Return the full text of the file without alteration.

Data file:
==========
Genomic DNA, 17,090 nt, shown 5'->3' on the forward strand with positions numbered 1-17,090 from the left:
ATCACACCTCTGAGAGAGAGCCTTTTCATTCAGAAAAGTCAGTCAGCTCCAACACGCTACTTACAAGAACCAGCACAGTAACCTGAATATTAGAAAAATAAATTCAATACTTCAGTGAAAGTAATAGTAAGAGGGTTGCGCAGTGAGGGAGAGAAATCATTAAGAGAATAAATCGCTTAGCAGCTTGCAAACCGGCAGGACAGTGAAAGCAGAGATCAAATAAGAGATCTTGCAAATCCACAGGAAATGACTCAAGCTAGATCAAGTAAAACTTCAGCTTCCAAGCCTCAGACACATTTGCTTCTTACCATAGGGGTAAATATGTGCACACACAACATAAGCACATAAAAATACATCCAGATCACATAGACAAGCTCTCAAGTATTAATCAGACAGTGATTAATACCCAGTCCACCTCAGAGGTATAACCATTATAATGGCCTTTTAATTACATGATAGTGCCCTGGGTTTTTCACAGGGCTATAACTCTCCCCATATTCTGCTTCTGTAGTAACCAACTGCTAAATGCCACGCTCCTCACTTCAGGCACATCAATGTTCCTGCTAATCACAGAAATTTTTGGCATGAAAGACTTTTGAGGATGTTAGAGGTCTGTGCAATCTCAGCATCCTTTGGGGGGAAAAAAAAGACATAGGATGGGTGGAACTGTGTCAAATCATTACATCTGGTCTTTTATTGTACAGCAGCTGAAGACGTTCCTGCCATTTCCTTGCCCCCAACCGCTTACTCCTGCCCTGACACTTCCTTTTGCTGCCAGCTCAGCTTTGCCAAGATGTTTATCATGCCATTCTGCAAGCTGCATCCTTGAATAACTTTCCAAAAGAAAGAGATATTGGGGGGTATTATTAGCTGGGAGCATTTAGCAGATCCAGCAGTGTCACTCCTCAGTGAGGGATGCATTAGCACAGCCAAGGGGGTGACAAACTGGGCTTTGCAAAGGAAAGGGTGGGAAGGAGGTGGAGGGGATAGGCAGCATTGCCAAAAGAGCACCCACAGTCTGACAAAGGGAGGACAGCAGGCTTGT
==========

Genomic DNA, 17,090 nt, shown 5'->3' on the forward strand with positions numbered 1-17,090 from the left:
ATCACACCTCTGAGAGAGAGCCTTTTCATTCAGAAAAGTCAGTCAGCTCCAACACGCTACTTACAAGAACCAGCACAGTAACCTGAATATTAGAAAAATAAATTCAATACTTCAGTGAAAGTAATAGTAAGAGGGTTGCGCAGTGAGGGAGAGAAATCATTAAGAGAATAAATCGCTTAGCAGCTTGCAAACCGGCAGGACAGTGAAAGCAGAGATCAAATAAGAGATCTTGCAAATCCACAGGAAATGACTCAAGCTAGATCAAGTAAAACTTCAGCTTCCAAGCCTCAGACACATTTGCTTCTTACCATAGGGGTAAATATGTGCACACACAACATAAGCACATAAAAATACATCCAGATCACATAGACAAGCTCTCAAGTATTAATCAGACAGTGATTAATACCCAGTCCACCTCAGAGGTATAACCATTATAATGGCCTTTTAATTACATGATAGTGCCCTGGGTTTTTCACAGGGCTATAACTCTCCCCATATTCTGCTTCTGTAGTAACCAACTGCTAAATGCCACGCTCCTCACTTCAGGCACATCAATGTTCCTGCTAATCACAGAAATTTTTGGCATGAAAGACTTTTGAGGATGTTAGAGGTCTGTGCAATCTCAGCATCCTTTGGGGGGAAAAAAAAGACATAGGATGGGTGGAACTGTGTCAAATCATTACATCTGGTCTTTTATTGTACAGCAGCTGAAGACGTTCCTGCCATTTCCTTGCCCCCAACCGCTTACTCCTGCCCTGACACTTCCTTTTGCTGCCAGCTCAGCTTTGCCAAGATGTTTATCATGCCATTCTGCAAGCTGCATCCTTGAATAACTTTCCAAAAGAAAGAGATATTGGGGGGTATTATTAGCTGGGAGCATTTAGCAGATCCAGCAGTGTCACTCCTCAGTGAGGGATGCATTAGCACAGCCAAGGGGGTGACAAACTGGGCTTTGCAAAGGAAAGGGTGGGAAGGAGGTGGAGGGGATAGGCAGCATTGCCAAAAGAGCACCCACAGTCTGACAAAGGGAGGACAGCAGGCTTGT